An Acoustic Phonetic Study of Close Juncture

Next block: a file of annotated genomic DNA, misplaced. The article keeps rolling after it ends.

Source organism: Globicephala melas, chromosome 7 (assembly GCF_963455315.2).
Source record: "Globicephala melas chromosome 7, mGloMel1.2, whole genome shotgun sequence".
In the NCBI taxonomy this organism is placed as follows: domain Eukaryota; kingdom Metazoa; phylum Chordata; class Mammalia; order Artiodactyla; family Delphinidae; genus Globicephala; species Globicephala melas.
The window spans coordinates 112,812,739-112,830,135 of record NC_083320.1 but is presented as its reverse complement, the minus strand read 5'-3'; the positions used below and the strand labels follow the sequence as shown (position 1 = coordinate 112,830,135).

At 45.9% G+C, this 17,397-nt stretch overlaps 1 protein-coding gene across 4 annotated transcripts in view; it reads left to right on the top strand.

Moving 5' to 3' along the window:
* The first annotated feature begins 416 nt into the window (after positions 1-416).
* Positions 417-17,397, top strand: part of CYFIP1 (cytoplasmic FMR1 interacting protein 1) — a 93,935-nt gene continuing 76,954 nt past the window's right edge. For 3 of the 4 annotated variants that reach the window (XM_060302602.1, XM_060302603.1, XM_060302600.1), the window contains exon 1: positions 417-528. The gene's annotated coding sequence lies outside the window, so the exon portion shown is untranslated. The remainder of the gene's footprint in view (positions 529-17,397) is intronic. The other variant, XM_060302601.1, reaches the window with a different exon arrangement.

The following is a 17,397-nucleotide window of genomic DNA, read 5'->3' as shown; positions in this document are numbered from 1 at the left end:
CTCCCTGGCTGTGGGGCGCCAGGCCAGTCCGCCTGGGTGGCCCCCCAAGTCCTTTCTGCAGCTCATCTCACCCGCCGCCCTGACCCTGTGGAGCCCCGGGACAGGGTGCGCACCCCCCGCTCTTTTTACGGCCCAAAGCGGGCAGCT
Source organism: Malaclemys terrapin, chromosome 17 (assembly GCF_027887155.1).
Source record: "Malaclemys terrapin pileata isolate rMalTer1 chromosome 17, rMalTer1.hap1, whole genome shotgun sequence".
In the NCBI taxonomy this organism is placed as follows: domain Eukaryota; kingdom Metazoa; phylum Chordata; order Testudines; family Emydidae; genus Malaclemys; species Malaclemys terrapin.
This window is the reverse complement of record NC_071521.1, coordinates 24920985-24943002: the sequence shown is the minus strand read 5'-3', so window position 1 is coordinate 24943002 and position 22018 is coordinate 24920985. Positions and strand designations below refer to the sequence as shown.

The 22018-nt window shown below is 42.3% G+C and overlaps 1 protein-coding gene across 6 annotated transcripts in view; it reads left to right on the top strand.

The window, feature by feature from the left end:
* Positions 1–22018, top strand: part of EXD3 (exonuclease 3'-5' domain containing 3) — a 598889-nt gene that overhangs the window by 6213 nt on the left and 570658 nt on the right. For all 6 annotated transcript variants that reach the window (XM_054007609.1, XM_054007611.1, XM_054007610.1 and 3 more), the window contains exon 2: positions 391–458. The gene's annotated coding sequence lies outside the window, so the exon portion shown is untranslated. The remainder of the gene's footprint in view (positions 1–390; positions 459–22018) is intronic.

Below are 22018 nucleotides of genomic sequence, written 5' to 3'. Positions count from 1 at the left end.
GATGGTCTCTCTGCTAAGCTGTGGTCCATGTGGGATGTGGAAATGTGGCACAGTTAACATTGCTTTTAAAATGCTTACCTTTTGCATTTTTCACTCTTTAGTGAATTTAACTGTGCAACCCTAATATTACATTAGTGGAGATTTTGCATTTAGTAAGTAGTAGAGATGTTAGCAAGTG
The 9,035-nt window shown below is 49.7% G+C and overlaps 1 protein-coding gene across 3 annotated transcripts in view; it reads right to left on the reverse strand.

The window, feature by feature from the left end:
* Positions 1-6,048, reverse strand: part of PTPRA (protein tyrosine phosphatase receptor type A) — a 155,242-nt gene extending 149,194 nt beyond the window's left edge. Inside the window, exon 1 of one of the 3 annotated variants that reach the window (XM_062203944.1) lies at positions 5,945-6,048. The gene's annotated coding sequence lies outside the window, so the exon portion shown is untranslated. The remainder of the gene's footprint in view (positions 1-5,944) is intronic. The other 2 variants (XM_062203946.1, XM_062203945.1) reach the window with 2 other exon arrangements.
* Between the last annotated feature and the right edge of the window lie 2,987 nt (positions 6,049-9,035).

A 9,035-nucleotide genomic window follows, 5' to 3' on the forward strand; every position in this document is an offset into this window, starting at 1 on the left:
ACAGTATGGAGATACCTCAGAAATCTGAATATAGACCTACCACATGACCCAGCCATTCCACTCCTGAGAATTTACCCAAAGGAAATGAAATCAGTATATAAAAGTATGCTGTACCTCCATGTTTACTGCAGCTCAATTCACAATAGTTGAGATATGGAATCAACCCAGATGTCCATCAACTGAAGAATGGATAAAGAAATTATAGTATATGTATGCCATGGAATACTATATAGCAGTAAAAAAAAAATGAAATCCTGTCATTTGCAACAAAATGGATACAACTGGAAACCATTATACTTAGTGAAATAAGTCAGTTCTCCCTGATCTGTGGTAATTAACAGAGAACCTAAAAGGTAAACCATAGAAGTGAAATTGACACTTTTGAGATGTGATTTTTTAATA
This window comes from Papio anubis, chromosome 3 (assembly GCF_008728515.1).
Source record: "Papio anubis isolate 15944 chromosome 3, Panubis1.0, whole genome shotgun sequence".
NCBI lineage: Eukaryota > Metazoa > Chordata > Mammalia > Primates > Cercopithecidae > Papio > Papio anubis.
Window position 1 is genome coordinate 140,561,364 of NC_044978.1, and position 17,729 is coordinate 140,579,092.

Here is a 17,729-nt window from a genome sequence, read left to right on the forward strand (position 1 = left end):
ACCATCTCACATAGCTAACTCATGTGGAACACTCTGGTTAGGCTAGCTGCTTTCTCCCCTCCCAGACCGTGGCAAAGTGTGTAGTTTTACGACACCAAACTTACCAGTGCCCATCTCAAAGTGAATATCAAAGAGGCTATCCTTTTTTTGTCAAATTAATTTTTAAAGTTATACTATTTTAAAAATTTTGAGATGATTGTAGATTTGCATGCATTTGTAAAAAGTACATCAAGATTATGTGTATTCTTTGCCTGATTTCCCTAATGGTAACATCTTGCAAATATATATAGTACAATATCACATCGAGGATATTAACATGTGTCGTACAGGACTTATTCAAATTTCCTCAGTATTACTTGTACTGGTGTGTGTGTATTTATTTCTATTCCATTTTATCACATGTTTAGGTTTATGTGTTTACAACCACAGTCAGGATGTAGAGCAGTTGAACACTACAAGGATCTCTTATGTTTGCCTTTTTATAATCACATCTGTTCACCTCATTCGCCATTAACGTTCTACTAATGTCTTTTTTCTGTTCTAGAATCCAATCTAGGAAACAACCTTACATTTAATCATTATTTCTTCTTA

The theoretical and acoustic approach of this research has reached the following conclusions:-Close juncture has a reality that can be described in physical terms.-Junctural phenomena are differences in the grouping of phonemes into syllables.-Juncture is remarkably correlated with word boundaries.-The correlation of juncture with morpheme boundaries is determined by the coincidence of word boundaries with morpheme boundaries.- There is a potential juncture at word boundaries which may not be realized when uttering the sequence of sounds.-When there is no phonetic manifestation present, we can say that there is no juncture.-A given ordered set of phonemes may constitute a bounded sequence.-Each bounded sequence starts and ends with a marginal allophone.-Within the hierarchical phonological structure of the language, the bounded sequence appears as a higher- level unit than the phoneme.-A distribution of a sequence of segmental phonemes between different bounded sequences is possible when the phoneme sequence in question may occur as final and initial sounds as the acoustic analysis of the pair night-rate and nitrate shows; where a medial allophone of l t l in night-rate and in nitrate, the medial allophone of l aI l is followed by the initial allophone of l tr l.-The acoustic analysis shows that some pairs like aboard and a broad are not differentiated phonetically, although they are different morphologically and lexically as both contain a sequence of a non- final allophone l l followed by an initial allophone of l b l.-To determine whether a juncture has occurred, two factors must be taken into consideration; the nature of the segmental allophones and the intensity and duration pattern of phonemes.-Initial voiced stops are considerably longer than initial voiceless stops and the voicing within the voiced stop decreases before the plosive release.-Initial allophones of fricatives are longer than medial allophones and the intensity within the production of an initial allophone of a continuant increases and it decreases during a final allophone.-Initial allophones of nasals are usually longer than medial ones and the length of the final nasal depends on the occurrence of a vowel ,i.e. the nasal is longer after a short vowel. -Initial l w l is voiced and it is devoiced when it follows an initial stop because of aspiration.-When l l l occurs medially, it resembles a medial l n l in intensity and duration.-There is a kind of lengthening concerning final vowels which decays gradually in energy.